Judgment is only wrong when it’s accompanied by derision, contempt, disgust at who the person is – when it’s done with a complete lack of love or understanding, a complete lack of hope that the person can change, or that they are more innocent than we gave them credit for.
We may be encouraged to judge people’s actions, but we are not allowed to judge the thoughts and attitudes of their heart.
That couple does not give generously to charities. They have loads of money, so they must just be stingy. I wouldn’t be surprised if God didn’t teach them a thing or two by having him get fired.
She no longer has kids at home and she doesn’t lift a finger to go hand out sandwiches with the church. I go with my two school-aged kids, even though I’m working full time and it uses up part of my weekend. How can she be so selfish?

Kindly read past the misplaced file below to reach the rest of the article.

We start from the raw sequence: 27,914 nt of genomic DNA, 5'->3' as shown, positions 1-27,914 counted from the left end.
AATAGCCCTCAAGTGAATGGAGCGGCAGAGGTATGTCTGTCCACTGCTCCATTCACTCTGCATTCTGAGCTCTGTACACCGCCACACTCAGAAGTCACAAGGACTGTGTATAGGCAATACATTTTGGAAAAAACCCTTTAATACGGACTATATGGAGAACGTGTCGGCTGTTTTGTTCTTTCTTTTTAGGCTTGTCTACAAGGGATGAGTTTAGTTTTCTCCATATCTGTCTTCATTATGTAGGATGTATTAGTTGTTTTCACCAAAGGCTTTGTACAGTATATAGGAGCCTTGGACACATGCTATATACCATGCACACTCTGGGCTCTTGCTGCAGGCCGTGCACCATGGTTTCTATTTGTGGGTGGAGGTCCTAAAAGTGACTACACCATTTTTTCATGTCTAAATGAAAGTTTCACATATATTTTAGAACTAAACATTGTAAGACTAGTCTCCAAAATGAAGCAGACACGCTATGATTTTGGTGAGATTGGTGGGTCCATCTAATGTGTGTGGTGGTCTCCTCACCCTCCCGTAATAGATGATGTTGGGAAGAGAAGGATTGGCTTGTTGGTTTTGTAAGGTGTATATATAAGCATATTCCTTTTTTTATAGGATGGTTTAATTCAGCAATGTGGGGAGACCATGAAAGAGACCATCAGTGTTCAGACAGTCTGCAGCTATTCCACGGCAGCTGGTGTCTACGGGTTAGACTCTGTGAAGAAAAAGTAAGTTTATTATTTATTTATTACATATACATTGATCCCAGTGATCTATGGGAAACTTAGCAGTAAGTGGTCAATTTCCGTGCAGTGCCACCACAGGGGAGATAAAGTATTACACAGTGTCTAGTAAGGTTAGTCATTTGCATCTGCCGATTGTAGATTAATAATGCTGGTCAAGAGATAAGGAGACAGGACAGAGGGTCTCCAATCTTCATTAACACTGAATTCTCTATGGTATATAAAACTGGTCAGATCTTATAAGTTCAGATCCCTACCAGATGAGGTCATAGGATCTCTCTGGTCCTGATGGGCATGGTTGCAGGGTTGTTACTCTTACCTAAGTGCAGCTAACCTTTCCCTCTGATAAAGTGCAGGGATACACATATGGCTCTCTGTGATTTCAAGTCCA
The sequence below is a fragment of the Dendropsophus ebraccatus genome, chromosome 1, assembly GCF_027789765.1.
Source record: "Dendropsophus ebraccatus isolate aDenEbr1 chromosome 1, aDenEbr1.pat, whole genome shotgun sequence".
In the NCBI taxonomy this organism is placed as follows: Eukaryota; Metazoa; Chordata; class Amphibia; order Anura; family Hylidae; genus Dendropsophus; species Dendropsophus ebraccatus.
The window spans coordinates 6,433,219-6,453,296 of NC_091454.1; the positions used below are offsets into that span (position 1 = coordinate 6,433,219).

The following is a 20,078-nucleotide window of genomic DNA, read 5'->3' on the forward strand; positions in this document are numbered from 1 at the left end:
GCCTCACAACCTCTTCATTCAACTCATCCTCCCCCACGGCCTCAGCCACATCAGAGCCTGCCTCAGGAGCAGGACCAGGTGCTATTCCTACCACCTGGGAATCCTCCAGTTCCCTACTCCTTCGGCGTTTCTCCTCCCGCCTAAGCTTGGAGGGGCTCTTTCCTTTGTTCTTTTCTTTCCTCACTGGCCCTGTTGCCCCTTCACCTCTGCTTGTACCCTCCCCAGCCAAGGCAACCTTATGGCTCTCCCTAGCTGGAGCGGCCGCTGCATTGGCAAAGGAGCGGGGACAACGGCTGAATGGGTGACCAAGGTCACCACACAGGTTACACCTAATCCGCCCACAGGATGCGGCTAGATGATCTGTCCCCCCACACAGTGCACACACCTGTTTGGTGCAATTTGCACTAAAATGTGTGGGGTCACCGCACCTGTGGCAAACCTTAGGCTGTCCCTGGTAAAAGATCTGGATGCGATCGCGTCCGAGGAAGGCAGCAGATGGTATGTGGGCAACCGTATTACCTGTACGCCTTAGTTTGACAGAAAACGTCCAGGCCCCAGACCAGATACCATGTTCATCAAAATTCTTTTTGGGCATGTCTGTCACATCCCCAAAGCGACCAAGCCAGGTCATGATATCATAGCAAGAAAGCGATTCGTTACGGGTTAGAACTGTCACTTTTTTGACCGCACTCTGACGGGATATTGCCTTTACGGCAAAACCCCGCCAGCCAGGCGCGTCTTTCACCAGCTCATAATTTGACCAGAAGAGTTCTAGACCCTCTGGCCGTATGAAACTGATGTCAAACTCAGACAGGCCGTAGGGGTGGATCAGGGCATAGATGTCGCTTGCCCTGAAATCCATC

That deacon is not a good listener, and he’s in a position of authority in the church! He must no longer have the Spirit of God in him to have such a face of stone and to never apologize when he’s wrong. Let’s see how he fares on judgment day!
You see what I mean? It’s one thing to judge an action and say it’s wrong (according to the standard you live by). It’s quite another thing to asses a character and judge a person’s worth based on your observations.
Let’s see what the Bible says about this kind of judging, starting with Jesus:
Do not judge, or you too will be judged. For in the same way you judge others, you will be judged, and with the measure you use, it will be measured to you. (Mt 7:1-2)
I know that my internal judgment has been, at times, scathing. I do not want to receive such a total lack of grace when I have to give account for the things I’ve done (and fallen short in).